Victor Davis Hanson Private Papers

Is America Becoming Sinicized?

Victor Davis Hanson // National Review

Alittle over 40 years ago, Chinese Communist strongman and reformer Deng Xiaoping began 15 years of sweeping economic reforms. They were designed to end the disastrous, even murderous planned economy of Mao Zedong, who died in 1976.

The results of Deng’s revolution astonished the world. In four decades, China went from a backward basket case to the second-largest economy on the planet. It lifted hundreds of millions of Chinese into the global middle class.

Deng’s revolution came at a cost of terrible environmental damage, the rampant destruction of local communities, and continued political repression. A more efficient economy empowered dictatorship.

Abroad, China systematically violated every tenet of international trade and commerce. It stole copyrights and patents. It ran up huge trade surpluses. It dumped products at below the cost of production to hook international customers. It threatened critics with boycotts, divestments, and expulsions. It manipulated its currency. It demanded technology transfers from companies doing business in China. It created a vast espionage network in Western countries to steal technology. And it increasingly bullied and threatened its Asian neighbors.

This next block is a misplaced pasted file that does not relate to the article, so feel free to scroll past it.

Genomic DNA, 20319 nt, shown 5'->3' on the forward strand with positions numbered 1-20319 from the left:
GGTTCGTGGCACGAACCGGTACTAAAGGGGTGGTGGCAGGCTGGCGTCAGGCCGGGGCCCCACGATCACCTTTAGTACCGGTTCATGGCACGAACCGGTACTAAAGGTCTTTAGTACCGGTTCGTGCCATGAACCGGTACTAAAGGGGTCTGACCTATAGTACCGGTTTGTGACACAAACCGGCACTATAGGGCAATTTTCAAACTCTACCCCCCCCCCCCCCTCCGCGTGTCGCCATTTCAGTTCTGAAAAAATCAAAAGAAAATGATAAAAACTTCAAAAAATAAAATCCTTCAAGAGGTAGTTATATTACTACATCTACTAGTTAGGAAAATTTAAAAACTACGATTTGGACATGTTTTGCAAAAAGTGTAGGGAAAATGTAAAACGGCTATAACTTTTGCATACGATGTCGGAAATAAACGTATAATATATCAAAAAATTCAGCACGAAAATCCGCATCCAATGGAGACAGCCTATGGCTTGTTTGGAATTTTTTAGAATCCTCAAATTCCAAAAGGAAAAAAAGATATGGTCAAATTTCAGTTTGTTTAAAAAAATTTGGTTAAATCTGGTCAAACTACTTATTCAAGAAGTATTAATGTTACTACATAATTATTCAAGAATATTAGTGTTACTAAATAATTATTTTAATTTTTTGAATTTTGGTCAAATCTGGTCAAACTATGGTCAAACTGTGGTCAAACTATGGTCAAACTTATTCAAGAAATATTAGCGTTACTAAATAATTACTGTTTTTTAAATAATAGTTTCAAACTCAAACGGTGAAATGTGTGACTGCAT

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About Victor Davis Hanson

Victor Davis Hanson is the Martin and Illie Anderson Senior Fellow in Residence in Classics and Military History at the Hoover Institution, Stanford University, a professor of Classics Emeritus at California State University, Fresno, and a nationally syndicated columnist for Tribune Media Services. He is also the Wayne & Marcia Buske Distinguished Fellow in History, Hillsdale College, where he teaches each fall semester courses in military history and classical culture.

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